Morgan Tsvangirai’s star after rising for the first decade of this century culminating in being Zimbabwe’s premier in the coalition government (2009-2013) is now dimming with all his political warts and all being revealed in manner that his political resurrection is now near impossible. However a recent survey by the Zimbabwe Democracy Institute “Save” as Tsvangirai is affectionately known by his clan name remains the most popular opposition leader. The splinter Renewal Team of Tendai Biti and Elton Mangoma reportedly started weak and remains weaker.
Tsvangirai had become a darling of the media and the ‘Messiah’ Zimbabweans looked up to after deepening political and economic crisis experienced by people particularly after 200.
However media revelations that Tsvangirai who all along acted the ‘super democrat’ last week issued a diktat to his party members to forthwith cease administering social media groups and those interested should apply to use the same soiled his reputation.
The party machinery went into an overdrive in taking remedial action on the damaging revelation.
Party spokesman Obert Gutu issued a statement to clarify the situation.
“We would like to put the record straight that President Morgan Tsvangirai has not banned party members from using social media such as WhatsApp, Facebook, Twitter etc. President Morgan Tsvangirai is a champion of democracy and free speech and indeed his track record as the country’s most popular politician speaks for itself,” Gutu said.
He added, “Party members are free to use social media in accordance with the guidelines and standards that are being set up by the party leadership.”
The last statement betrays the party. It was holding its members to account in relation to a non-existent social media policy.
However, a deeper analysis of the anarchy in the party can be traced back to immediately after the disputed but crushing defeat at the July 31, 2013 harmonised elections.
The defeat meant MDC-T was back into the trenches as the official opposition albeit with insignificant MPs to alter government policy.
Stung by the defeat, senior party members openly challenged party leader Tsvangirai to step down after losing three consecutive elections.
Former national treasurer Roy Bennett was the first to speak out arguing strongly that the leader should take responsibility for the dismal party performance.
The call was immediately drummed up by ex-national executive member Ian Kay who said Tsvangirai was ‘a rust bolt’ in the party that needed to be changed.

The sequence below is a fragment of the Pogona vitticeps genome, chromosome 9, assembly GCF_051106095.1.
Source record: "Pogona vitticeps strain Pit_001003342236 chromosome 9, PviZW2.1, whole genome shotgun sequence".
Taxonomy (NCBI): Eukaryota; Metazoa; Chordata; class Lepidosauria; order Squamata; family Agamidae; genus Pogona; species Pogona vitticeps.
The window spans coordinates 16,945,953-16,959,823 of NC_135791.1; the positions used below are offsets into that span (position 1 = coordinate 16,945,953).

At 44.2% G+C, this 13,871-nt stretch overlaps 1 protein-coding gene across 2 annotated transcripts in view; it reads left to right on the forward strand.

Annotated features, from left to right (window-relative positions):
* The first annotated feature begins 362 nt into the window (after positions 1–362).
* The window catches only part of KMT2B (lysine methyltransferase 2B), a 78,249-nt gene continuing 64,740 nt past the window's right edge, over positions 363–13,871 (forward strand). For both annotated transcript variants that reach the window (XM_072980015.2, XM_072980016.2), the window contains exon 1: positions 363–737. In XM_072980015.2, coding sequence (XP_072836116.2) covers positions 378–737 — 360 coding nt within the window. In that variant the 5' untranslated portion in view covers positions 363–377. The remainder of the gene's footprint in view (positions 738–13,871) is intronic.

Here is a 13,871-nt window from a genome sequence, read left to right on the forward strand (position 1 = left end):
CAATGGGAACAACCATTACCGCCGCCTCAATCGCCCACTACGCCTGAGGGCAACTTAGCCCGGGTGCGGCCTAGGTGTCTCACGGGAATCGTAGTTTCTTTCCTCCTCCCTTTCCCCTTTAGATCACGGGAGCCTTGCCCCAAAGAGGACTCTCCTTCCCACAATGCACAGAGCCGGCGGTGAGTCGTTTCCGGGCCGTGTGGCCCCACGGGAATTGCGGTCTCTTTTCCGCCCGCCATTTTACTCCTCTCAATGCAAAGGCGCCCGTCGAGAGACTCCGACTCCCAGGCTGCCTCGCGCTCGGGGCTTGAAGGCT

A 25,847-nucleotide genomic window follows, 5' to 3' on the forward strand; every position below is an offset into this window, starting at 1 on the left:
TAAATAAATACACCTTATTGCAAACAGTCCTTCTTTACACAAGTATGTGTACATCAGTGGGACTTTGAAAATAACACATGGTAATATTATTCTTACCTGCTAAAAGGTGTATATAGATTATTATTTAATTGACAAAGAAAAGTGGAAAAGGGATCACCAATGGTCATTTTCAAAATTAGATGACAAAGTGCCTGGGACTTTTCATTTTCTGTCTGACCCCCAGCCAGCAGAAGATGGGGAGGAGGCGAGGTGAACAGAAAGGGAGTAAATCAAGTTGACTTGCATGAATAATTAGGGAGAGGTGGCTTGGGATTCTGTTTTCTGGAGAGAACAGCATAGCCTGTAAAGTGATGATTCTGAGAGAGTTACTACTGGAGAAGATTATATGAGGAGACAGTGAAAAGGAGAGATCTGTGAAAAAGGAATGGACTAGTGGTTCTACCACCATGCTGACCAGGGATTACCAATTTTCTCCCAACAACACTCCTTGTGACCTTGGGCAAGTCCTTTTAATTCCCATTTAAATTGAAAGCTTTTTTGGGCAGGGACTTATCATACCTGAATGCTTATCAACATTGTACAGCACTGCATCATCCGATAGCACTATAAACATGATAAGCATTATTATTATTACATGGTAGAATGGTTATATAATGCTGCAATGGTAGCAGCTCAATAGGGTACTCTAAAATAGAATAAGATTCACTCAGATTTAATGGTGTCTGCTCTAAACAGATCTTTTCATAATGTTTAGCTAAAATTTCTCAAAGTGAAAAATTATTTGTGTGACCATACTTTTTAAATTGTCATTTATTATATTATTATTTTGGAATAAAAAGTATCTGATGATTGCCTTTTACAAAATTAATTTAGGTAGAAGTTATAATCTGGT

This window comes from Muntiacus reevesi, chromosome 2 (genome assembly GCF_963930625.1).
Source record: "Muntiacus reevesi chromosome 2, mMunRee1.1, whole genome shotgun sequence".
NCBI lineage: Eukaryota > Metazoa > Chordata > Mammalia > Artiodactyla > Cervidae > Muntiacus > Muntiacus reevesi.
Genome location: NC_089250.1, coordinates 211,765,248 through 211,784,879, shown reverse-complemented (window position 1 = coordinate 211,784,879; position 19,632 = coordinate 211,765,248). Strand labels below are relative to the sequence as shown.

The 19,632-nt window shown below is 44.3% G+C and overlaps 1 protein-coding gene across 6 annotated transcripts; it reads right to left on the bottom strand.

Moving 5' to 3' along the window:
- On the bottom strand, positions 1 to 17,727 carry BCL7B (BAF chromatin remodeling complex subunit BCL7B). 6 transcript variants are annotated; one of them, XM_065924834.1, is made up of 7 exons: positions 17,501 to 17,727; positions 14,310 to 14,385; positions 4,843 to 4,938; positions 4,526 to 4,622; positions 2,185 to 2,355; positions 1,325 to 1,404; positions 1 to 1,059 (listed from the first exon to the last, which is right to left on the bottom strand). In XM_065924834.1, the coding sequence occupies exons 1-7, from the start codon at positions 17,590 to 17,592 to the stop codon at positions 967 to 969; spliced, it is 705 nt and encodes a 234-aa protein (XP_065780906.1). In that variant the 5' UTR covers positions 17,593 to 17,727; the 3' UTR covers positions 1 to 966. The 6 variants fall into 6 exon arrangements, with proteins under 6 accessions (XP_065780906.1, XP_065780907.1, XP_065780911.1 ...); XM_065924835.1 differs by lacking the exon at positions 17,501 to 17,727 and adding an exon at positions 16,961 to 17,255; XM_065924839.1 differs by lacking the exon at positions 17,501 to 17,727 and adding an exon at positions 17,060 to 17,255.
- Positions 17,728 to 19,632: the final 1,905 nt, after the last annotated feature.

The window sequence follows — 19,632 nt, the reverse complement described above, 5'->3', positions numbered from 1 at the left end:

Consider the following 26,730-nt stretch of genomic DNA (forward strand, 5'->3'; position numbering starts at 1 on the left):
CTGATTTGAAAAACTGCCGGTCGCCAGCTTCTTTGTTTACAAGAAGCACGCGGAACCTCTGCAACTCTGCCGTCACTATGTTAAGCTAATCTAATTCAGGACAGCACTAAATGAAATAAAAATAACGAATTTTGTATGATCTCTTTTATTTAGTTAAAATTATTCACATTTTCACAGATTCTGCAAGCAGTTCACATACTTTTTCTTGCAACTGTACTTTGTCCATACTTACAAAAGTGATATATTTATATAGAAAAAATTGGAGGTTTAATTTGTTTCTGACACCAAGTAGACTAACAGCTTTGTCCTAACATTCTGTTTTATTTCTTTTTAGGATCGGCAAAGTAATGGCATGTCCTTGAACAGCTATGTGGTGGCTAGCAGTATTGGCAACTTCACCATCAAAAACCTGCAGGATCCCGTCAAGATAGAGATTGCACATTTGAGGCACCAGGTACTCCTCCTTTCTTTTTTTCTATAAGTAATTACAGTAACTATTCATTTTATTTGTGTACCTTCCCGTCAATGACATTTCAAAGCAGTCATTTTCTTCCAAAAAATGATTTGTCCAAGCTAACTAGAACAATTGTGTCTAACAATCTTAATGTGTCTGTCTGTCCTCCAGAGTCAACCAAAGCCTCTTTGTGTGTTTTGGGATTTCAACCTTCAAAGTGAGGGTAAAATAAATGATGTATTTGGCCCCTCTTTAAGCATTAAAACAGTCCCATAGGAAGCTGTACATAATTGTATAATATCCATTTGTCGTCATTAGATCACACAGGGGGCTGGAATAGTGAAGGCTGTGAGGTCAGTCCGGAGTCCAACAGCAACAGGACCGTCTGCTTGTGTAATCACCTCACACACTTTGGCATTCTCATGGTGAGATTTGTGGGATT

The calls for Tsvangirai to leave office reached the crescendo when deputy treasurer general Elton Mangoma wrote the infamous letter in February 2014 asking the leader to step down.
“It is also common cause that regardless of the electoral fraud, on our part, as leadership, should be responsible and shoulder some blame for allowing that electoral fraud to take place,” Mangoma wrote.
He hastened to add, “There is also no denial that he has played a pivotal role in Zimbabwe’s quest for democracy and socio-economic transformation. However, it is my humble submission that, at this juncture, it is time you consider leaving the office of the president of the movement.”
Mangoma further exhorted the leader that after 15 years at the helm he could not offer anything new.
“2014 marks 15 years of Morgan Tsvangirai as president of the party. You have done the best that you could and continuing will result in diminishing returns and eating into your legacy. The party is in dire need for new ideas, new thinking, a new trajectory and new stimulus,” concluded.
Tsvangirai went on the defensive and the party started to crack culminating in the embarrassing episode in February when Mangoma was attacked by party youths in the presence of Tsvangirai soon after a national council meeting.
That no action was taken against the youths fingered points to Tsvangirai’s hand in the scheming, a charge Mangoma has placed on record.
Tsvangirai refused to go for an early congress but later changed his mind agreeing to the same. However, it was late to save a split which happened in May 2014 amidst allegations of dictatorial tendencies on the leader.
Tsvangirai went into an overdrive to consolidate his position and started pushing for the centralization of all power into his office which was duly endorsed at the October 2014 congress.
Even with the new imperial powers lording over the party Tsvangirai still remained insecure in the face of rebellion by party members on social media calling for another extra-ordinary congress to be held next year.
In an effort to stem the growing tide, Tsvangirai banned the use of social media by party members thereby drawing the wrath of media and freedom of expression activists that he was crossing the democratic line – turning himself into a despot.
As the country and world wait to see what Tsvangirai does next, the jury seems to have come to the conclusion his time is up and the opposition need new democratic politics that embrace than separate members. Politics that is different from Zanu PF’s sentimentalism and tired nationalism. His star may not have completely faded but his brand has taken a battering and his sun may have started to sink.